07 May 2007

Los Angeles: Old Jewish postcards, May 15

Among today's genealogy collectibles are vintage Eastern European Jewish postcards.

The Jewish Genealogical Society of Los Angeles, in association with the Skirball Center, will host Hebrew University Professor Shalom Sabar, who will speak on how Jewish illustrated postcards from Central and Eastern Europe in the late 1800s inspired those later produced in the U.S.

"Past Perfect: The Jewish Experience in Early 20th-Century Postcards" will begin at 7.30 p.m., Tuesday, May 15, at the Skirball Cultural Center.

The colorful images provide a nostalgic view into a lost world representing many facets of daily life.

Contemporary dress, household interiors, family rituals, religious celebrations and special customs were recreated in studios. There are shtetls and Jewish streets, synagogues, Jewish writers, Zionist leaders, views of Eretz Israel, war and pogroms. The Holocaust destroyed many European synagogues; these may be the only known images of some.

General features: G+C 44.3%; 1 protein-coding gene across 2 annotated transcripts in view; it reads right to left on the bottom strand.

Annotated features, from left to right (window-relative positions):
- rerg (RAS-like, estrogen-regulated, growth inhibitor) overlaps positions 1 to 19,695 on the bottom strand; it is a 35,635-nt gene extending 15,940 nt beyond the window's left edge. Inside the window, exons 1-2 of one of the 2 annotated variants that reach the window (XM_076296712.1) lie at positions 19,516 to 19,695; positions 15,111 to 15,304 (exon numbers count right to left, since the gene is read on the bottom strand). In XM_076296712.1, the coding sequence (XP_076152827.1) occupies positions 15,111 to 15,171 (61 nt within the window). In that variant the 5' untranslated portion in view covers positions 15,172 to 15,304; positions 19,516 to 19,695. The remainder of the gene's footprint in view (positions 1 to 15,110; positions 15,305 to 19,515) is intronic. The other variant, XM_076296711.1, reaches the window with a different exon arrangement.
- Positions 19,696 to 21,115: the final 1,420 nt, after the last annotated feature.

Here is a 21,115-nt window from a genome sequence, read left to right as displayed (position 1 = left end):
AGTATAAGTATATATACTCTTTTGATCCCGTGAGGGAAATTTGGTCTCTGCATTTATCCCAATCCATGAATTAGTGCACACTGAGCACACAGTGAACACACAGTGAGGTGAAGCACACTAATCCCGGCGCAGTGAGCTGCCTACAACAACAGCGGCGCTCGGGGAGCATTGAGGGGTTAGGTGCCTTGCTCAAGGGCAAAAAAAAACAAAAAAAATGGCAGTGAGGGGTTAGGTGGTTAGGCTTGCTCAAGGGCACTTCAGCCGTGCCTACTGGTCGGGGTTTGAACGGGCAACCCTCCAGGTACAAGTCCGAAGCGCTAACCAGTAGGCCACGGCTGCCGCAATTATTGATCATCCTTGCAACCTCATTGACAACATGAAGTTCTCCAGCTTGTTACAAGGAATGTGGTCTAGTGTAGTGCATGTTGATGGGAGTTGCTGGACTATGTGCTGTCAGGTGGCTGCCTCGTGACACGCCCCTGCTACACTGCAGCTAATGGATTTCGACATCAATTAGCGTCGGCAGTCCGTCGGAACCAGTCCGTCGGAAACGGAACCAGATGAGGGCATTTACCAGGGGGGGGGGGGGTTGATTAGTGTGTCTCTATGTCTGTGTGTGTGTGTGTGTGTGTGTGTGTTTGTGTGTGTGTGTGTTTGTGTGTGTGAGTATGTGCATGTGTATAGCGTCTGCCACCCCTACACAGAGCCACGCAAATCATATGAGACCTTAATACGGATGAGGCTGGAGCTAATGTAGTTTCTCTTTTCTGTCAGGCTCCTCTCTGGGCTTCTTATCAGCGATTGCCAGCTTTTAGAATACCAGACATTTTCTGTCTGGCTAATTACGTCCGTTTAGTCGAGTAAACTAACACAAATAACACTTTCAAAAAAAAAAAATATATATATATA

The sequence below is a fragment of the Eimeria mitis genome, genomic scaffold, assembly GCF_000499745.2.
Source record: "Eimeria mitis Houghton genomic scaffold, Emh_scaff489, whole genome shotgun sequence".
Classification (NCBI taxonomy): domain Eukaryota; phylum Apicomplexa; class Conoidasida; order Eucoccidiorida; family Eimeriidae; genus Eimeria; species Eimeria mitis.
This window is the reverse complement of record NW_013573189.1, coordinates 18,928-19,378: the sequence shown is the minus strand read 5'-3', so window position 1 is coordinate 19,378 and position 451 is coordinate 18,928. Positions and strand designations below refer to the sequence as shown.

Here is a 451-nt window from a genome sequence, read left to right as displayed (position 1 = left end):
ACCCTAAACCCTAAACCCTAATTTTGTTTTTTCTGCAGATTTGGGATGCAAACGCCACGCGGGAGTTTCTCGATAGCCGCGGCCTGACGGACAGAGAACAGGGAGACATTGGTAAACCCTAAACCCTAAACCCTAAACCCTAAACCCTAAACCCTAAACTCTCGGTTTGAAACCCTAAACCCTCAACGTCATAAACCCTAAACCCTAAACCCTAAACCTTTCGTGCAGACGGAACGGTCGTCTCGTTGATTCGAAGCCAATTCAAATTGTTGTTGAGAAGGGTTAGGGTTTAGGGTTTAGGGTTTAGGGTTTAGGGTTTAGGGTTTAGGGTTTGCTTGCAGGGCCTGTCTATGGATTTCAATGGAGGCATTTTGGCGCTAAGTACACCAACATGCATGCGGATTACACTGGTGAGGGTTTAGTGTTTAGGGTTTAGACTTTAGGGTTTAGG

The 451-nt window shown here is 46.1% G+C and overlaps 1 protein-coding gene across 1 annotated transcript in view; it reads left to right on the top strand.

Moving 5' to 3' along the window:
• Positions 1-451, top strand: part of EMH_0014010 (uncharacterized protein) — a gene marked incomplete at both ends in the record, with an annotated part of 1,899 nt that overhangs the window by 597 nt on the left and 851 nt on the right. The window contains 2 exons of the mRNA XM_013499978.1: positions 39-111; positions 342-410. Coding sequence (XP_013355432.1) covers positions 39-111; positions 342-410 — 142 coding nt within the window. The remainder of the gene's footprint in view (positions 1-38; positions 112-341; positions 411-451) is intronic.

Sabar, a professor of Art History and Jewish and Comparative Folklore at the Hebrew University of Jerusalem, is chair of its unique Jewish and Comparative Folklore department. He specializes in the art and folklore of Jewish communities in Christian Europe and Islamic East. He was the last Jewish baby born in the ancient Iraqi Kurdistan Jewish community of Zakho.

One of his books, Ketubbah: Jewish Marriage Contracts of the Hebrew Union College received the American National Jewish Book Award.

Primo Levy Fellow at the Center for Advanced Judaic Studies, University of Pennsylvania, Sabar is UCLA's Amado Distinguished Visiting Professor in Sephardic Studies.

No charge for Skirball/JGSLA members; others, $5

Try to arrive early to see the vintage Israeli travel poster exhibit in the Ruby and Hurd Galleries, with more than 30 posters (1950s-60s) by government tourism agencies, national and private transportation companies, along with continuous video screenings of Israel's landscapes.

The JGSLA's Spiszman Traveling Library, a genealogical reference collection, will be available on the Magnin Auditorium mezzanine from 7 p.m.

For more information, click here.

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